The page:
Gambling is a type of risky behavior in which you invest something valuable, such as money or time, in hopes of winning a prize. It can be very addictive and can cause problems for people, especially if it becomes a major problem and affects their lives in other ways.
Some people find it hard to recognize that they have a gambling problem. They may lie to their family members or therapists about how much they gamble, or even try to hide the evidence that they are spending large amounts of money and time on gambling. They may also try to win back their losses by “chasing their losses,” which is when they keep betting in an attempt to get the money that they have lost. Other people might also resort to illegal acts, such as theft or embezzlement, in order to finance their gambling activities.
The brain’s reward system is activated when we gamble, which can cause us to feel excited and invigorated. This is partly because of the dopamine that is released when we gamble, but it can also be because of our need for excitement and thrills. Some people have a genetic predisposition to feel this way, and they may be attracted to high-risk, high-reward activities like gambling.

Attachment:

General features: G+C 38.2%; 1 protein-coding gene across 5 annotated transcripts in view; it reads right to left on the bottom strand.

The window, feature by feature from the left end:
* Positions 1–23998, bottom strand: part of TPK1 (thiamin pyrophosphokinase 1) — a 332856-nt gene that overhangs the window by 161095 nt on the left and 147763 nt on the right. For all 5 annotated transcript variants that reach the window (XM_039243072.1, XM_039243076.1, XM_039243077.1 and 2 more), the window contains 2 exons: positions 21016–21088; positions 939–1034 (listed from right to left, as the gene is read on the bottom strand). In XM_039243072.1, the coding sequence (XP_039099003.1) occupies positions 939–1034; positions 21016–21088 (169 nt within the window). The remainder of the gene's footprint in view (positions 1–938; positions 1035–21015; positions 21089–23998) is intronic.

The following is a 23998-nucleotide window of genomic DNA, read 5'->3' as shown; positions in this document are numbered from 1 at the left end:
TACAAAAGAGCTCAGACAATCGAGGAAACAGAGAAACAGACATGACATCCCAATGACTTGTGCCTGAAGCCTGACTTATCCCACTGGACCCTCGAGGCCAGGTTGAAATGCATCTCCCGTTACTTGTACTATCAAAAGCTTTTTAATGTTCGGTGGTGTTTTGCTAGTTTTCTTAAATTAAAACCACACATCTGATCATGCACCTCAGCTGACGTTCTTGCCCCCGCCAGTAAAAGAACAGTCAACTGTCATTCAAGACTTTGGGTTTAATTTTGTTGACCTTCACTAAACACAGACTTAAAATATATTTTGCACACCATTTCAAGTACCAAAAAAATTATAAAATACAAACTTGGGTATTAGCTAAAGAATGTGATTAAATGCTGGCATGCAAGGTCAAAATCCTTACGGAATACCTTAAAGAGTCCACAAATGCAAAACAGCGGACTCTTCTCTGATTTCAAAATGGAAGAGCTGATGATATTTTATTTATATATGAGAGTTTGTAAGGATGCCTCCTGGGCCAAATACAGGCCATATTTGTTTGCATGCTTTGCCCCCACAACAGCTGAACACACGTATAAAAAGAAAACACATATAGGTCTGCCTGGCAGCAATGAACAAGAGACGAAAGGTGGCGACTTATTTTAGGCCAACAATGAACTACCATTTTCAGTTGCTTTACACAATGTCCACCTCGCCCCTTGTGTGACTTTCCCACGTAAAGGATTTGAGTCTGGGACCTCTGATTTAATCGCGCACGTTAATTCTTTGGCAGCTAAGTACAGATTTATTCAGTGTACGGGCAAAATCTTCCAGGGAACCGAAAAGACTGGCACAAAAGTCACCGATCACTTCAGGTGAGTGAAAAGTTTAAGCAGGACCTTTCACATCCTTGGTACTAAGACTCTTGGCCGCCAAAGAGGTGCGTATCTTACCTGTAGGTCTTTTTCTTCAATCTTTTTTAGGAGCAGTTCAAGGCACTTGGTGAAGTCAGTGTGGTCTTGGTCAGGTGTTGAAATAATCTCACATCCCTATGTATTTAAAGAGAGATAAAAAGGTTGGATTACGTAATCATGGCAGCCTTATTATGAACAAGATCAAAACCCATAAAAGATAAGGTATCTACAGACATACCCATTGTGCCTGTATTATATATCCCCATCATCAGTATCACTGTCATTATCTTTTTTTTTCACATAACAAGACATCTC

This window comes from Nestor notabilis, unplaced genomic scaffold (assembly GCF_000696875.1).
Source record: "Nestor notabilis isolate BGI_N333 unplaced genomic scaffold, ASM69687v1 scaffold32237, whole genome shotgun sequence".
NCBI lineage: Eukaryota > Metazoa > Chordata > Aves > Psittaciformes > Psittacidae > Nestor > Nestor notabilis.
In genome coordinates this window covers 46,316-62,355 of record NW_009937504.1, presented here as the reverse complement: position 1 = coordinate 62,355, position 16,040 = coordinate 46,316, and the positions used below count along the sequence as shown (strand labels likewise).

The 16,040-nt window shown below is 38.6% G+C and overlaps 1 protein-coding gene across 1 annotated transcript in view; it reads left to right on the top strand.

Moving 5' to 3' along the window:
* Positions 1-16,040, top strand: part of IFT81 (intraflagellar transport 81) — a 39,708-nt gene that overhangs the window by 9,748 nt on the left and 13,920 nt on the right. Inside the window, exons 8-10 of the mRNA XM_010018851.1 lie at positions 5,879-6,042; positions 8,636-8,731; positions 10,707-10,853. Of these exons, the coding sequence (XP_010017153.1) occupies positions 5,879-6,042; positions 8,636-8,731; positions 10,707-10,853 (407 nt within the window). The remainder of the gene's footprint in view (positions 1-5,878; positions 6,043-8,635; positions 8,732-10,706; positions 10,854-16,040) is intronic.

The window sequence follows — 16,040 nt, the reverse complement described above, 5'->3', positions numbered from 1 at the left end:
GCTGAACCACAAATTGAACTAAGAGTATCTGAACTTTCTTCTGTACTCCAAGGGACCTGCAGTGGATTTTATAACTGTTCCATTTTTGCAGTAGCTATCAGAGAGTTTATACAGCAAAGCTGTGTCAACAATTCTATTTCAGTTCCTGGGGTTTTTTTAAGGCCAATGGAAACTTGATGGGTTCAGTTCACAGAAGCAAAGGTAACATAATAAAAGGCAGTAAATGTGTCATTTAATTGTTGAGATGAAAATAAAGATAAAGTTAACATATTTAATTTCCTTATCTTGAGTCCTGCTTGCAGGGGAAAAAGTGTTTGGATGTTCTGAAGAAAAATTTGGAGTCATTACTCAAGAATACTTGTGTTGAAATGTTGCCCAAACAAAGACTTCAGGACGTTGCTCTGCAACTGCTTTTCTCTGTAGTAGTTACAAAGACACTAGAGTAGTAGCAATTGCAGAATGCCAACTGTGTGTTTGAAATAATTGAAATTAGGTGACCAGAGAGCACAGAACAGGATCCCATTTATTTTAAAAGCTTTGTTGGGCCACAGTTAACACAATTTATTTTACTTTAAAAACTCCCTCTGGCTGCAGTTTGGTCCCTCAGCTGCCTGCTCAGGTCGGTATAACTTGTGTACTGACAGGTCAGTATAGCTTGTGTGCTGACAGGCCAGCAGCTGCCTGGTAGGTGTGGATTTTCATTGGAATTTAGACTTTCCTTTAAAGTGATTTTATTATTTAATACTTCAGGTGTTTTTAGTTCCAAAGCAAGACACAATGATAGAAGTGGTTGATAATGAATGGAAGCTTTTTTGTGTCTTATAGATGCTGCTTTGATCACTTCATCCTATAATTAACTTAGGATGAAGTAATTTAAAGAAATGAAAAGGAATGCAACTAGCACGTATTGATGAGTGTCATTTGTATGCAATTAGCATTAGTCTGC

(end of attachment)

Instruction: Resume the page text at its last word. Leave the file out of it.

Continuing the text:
Many people with mental health issues, such as depression, stress, or substance abuse, are more likely to develop a gambling addiction. It is important to seek treatment for these underlying mood disorders, as they can both trigger gambling problems and be made worse by them. Other forms of treatment can include cognitive-behavior therapy, which helps you learn to resist unwanted thoughts and habits. In particular, it can help you confront irrational beliefs, such as the idea that a string of losses or a near miss—like two out of three cherries on a slot machine—signals an imminent win.
There is also a strong link between gambling and suicide, so it’s crucial to seek help if you have any thoughts of self-harm. Other forms of treatment can include family therapy and marriage, career, and credit counseling. These can help you work through the specific problems that have been created by your gambling problem and lay the foundation for repairing your relationships, finances, and life.
A good way to combat a gambling addiction is to build a support network and seek out new hobbies. You can make friends at work, join a sports team or book club, or take up an education class. You can also join a peer-support group for problem gamblers, such as Gamblers Anonymous, which is modeled after Alcoholics Anonymous and uses a 12-step program of recovery. Finally, you can reduce your financial stress by speaking to a debt adviser from StepChange. You can contact them for free, confidential debt advice.